The Inquirer tries to write a review of the Tiger OS for a mainly Windows audience. It goes through installation process, first impressions, then to the specfic features of Tiger. It ends by saying:

“So is Tiger any good? Yes, it’s worth the upgrade from Panther. It does everything that Windows XP does, and in many cases it does it better, or simpler, or faster… For most Mac users, Tiger won’t be the revolution that they were perhaps lead to expect. For Windows users, it adds a couple of jawdrops that just highlight how behind the times WinXP is right now.” MDN

May 2
Michael Gartenberg of Computer World reviews the Tiger and focuses on two features that, according to him, will boost productivity: Spotlight and Automator. On Spotlight:

“With Spotlight, users for the first time aren’t forced to learn the intricacies of a hierarchal file system and then spend hours trying to keep organized. They know that when they need to use some information that’s somewhere in their computer, Spotlight will let them find it and then manipulate it.”

There are more stories about Tiger on the right hand side of the story.

Boston Herald looks at the new Mac OS X and once more Spotlight takes centerstage. According to Eric Convey, $129 is worth the price to pay for existing Mac users to upgrade.

Barefeats has a shootout between Panther and Tiger.

ZDNet gives Tiger an editor rating of 8 finding fault in that users with hardware a year old or more won’t be able to use some of what Tiger has to offer. ZDNet’s verdict on the Tiger is that “although its new user features have mixed appeal, Tiger’s technological changes and speed improvements make this an enticing upgrade, especially for those who passed on Panther.”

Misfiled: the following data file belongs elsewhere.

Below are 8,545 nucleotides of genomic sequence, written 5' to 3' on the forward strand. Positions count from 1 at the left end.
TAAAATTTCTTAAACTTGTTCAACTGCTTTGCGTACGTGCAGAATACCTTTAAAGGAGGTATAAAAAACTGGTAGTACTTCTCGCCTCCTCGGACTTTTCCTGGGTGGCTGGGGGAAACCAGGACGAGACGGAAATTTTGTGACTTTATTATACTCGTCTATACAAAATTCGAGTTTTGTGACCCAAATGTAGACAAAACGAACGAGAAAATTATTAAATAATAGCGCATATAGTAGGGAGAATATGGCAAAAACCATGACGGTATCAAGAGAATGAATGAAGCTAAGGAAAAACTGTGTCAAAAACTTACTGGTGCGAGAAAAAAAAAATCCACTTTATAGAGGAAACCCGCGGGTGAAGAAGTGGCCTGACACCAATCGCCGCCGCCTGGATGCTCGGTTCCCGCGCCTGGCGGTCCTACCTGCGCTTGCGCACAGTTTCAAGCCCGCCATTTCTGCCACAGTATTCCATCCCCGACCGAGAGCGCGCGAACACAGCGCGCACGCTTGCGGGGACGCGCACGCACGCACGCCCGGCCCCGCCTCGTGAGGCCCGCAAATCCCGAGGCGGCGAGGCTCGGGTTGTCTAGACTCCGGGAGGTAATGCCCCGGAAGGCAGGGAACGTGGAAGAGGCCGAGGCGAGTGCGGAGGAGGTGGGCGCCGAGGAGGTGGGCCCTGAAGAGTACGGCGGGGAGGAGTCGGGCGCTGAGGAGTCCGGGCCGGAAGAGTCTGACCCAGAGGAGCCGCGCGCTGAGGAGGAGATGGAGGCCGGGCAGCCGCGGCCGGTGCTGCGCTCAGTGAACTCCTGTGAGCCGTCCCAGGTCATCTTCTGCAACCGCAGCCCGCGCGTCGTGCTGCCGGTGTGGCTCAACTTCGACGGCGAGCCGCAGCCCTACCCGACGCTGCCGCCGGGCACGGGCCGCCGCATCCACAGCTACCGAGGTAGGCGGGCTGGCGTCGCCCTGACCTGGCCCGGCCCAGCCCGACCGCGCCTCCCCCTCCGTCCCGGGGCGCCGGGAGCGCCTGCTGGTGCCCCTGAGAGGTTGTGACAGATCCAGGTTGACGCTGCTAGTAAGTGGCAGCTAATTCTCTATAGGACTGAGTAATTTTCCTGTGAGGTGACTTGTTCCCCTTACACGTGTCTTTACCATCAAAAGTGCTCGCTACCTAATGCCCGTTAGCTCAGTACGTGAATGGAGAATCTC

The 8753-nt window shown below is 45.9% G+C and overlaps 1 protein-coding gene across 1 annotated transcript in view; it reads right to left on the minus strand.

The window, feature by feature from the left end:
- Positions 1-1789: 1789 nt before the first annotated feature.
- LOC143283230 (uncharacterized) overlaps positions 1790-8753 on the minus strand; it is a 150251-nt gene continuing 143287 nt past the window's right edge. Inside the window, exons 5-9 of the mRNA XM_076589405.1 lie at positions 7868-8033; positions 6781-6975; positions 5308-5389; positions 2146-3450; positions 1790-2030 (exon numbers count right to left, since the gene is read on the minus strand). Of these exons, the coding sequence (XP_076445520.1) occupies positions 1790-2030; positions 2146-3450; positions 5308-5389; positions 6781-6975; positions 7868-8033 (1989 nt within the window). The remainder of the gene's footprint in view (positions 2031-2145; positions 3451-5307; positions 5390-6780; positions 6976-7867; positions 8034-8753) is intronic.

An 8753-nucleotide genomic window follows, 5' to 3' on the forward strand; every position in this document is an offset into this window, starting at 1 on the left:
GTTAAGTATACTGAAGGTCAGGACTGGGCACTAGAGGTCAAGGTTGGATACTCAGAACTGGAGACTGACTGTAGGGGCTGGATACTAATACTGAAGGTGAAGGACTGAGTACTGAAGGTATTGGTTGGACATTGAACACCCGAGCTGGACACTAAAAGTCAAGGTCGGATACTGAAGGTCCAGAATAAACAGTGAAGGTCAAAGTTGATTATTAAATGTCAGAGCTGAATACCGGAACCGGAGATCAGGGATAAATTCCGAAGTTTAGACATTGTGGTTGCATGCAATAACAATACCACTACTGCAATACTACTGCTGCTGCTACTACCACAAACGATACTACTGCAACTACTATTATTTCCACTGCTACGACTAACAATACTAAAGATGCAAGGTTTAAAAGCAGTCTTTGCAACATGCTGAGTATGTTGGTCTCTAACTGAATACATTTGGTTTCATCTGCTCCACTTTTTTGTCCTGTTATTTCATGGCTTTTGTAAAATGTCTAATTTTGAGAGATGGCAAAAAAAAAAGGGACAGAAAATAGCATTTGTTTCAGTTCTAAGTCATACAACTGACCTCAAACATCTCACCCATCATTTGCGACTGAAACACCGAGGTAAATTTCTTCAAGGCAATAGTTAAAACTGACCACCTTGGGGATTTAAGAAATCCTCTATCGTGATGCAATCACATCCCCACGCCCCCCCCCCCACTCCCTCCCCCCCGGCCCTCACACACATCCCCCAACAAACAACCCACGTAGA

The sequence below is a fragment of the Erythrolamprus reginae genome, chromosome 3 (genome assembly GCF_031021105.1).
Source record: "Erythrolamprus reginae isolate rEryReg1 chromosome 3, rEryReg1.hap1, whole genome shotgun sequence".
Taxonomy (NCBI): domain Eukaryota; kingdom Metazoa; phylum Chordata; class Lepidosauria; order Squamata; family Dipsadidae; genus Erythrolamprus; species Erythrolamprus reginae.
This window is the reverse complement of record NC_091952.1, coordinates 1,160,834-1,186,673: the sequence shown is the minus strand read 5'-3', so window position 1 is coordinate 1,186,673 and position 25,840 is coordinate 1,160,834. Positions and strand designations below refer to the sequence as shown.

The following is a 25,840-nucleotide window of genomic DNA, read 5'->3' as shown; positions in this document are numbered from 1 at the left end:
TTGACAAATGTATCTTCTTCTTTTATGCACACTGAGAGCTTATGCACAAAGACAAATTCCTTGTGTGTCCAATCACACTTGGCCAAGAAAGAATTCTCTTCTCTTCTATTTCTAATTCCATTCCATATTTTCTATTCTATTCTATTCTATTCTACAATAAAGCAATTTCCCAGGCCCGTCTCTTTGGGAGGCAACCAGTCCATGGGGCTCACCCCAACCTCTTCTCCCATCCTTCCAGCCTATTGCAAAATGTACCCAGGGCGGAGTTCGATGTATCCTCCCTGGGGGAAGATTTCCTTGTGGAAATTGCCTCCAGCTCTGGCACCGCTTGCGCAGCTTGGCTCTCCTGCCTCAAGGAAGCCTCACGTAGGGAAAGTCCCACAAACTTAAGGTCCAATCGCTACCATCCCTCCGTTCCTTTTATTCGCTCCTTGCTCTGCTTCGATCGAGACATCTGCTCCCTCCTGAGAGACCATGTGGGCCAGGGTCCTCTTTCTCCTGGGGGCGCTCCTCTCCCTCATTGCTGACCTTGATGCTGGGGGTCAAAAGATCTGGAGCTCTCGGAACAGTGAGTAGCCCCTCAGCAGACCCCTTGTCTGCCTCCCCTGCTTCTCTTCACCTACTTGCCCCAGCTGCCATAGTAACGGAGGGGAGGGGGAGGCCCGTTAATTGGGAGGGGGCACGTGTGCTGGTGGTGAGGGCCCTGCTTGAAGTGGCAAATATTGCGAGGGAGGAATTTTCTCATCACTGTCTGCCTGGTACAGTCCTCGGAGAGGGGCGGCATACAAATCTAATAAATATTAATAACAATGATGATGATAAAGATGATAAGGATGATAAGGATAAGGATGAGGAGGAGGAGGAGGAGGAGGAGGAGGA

May 1
Washington Post’s Rob Pegoraro says that Tiger gives Panther owners little reason to pounce, saying “But it’s not such a huge leap past Panther to merit upgrading today. Some cleanup work from Apple could fix that. If the management there can hold off on starting the next big OS X project, there should be plenty of time to do the job right.”

After two days of using Tiger, a user gives his review. The first thing he tried out was Spotlight but he had to wait for 20 minutes while Spotlight built a directory of all his files. While this was going on, he tried out Dashboard, Quicktime 7 and iChat. The review is not that extensive it only appears so since it has screenshots of the Tiger apps.

Washington Post calls Microsoft’s Longhorn as “Windows XP Service Pack 3.” MDN

April 30
MacDailyNews reports Preview 3.0 now offers screenshot optiond and enhanced PDF abilities. Mac OS X users are familiar with Grab, a utility that can take screen shots. Preview now has the same abilities and allows the picture to be edited in Preview. PDF files can now be searched, annotated, bookmarked and filled up using Preview. More at Apple’s website.